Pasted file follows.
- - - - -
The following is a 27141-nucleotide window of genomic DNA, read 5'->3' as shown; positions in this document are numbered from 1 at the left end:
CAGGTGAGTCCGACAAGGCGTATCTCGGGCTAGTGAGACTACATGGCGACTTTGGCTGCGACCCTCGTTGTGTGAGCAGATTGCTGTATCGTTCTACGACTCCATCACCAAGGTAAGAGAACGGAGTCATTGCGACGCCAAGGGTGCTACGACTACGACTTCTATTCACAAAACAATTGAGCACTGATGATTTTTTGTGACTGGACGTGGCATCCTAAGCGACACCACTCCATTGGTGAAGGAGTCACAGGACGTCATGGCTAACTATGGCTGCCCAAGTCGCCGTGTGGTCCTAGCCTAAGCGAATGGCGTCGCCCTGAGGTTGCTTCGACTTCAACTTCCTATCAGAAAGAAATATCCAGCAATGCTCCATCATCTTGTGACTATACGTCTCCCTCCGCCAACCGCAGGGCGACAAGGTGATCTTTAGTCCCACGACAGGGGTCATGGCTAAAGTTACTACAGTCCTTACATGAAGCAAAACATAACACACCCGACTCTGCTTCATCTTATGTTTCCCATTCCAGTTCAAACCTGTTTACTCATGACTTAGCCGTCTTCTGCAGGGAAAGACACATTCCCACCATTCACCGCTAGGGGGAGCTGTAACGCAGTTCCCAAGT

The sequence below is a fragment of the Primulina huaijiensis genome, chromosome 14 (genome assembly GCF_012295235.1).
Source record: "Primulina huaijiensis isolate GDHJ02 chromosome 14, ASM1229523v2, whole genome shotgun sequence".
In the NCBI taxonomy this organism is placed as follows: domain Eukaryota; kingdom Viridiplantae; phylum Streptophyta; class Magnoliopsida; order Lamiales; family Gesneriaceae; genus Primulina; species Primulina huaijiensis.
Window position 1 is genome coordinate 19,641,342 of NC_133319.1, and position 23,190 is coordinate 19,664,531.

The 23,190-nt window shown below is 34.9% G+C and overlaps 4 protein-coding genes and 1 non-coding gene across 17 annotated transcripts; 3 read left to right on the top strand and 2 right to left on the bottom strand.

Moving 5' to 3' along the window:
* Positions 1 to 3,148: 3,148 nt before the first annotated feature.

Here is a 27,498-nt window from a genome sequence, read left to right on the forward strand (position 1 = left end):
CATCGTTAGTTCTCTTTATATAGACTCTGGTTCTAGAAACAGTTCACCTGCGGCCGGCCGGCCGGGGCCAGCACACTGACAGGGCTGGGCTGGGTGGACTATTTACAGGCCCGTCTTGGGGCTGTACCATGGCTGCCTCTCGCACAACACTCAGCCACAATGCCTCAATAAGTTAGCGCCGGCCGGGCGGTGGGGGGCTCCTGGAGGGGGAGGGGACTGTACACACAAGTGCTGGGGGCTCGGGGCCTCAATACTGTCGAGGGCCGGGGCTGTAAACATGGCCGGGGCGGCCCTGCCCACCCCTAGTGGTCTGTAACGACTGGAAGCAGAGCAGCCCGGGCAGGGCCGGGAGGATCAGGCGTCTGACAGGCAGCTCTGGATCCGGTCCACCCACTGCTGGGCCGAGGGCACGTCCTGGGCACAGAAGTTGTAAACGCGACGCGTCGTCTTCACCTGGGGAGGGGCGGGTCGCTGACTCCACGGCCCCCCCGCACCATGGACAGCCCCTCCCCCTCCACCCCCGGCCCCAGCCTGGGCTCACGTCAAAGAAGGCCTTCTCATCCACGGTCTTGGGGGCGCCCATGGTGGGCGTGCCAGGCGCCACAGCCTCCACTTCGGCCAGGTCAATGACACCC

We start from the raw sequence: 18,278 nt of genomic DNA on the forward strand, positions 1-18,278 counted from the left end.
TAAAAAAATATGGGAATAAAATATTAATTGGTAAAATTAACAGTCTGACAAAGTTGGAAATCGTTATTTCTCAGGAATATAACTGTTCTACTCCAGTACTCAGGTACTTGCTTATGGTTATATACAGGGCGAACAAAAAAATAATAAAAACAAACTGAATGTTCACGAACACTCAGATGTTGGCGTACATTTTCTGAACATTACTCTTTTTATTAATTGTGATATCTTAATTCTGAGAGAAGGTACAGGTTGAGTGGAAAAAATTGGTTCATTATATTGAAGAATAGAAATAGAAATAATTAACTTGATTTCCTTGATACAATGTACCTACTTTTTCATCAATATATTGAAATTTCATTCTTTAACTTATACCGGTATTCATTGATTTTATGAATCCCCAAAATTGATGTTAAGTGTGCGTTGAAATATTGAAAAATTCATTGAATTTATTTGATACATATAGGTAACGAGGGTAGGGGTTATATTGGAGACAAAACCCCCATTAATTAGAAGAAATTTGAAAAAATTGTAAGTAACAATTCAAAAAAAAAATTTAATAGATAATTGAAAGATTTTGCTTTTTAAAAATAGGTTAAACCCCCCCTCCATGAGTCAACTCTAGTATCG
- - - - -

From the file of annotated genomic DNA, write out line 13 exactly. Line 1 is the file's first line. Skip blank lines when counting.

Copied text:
TAAAAAAATATGGGAATAAAATATTAATTGGTAAAATTAACAGTCTGACAAAGTTGGAAATCGTTATTTCTCAGGAATATAACTGTTCTACTCCAGTACTCAGGTACTTGCTTATGGTTATATACAGGGCGAACAAAAAAATAATAAAAACAAACTGAATGTTCACGAACACTCAGATGTTGGCGTACATTTTCTGAACATTACTCTTTTTATTAATTGTGATATCTTAATTCTGAGAGAAGGTACAGGTTGAGTGGAAAAAATTGGTTCATTATATTGAAGAATAGAAATAGAAATAATTAACTTGATTTCCTTGATACAATGTACCTACTTTTTCATCAATATATTGAAATTTCATTCTTTAACTTATACCGGTATTCATTGATTTTATGAATCCCCAAAATTGATGTTAAGTGTGCGTTGAAATATTGAAAAATTCATTGAATTTATTTGATACATATAGGTAACGAGGGTAGGGGTTATATTGGAGACAAAACCCCCATTAATTAGAAGAAATTTGAAAAAATTGTAAGTAACAATTCAAAAAAAAAATTTAATAGATAATTGAAAGATTTTGCTTTTTAAAAATAGGTTAAACCCCCCCTCCATGAGTCAACTCTAGTATCG